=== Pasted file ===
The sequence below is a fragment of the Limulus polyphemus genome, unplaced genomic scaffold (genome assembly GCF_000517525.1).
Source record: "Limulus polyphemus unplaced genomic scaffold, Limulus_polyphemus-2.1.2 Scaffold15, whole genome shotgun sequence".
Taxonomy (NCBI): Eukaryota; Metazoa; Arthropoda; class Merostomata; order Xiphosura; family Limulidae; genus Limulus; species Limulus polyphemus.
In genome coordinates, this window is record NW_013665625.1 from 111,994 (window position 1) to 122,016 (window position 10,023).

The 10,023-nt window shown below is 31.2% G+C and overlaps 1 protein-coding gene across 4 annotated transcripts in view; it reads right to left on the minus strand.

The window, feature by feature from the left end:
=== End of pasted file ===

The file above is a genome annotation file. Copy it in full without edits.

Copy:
The sequence below is a fragment of the Limulus polyphemus genome, unplaced genomic scaffold (genome assembly GCF_000517525.1).
Source record: "Limulus polyphemus unplaced genomic scaffold, Limulus_polyphemus-2.1.2 Scaffold15, whole genome shotgun sequence".
Taxonomy (NCBI): Eukaryota; Metazoa; Arthropoda; class Merostomata; order Xiphosura; family Limulidae; genus Limulus; species Limulus polyphemus.
In genome coordinates, this window is record NW_013665625.1 from 111,994 (window position 1) to 122,016 (window position 10,023).

The 10,023-nt window shown below is 31.2% G+C and overlaps 1 protein-coding gene across 4 annotated transcripts in view; it reads right to left on the minus strand.

The window, feature by feature from the left end: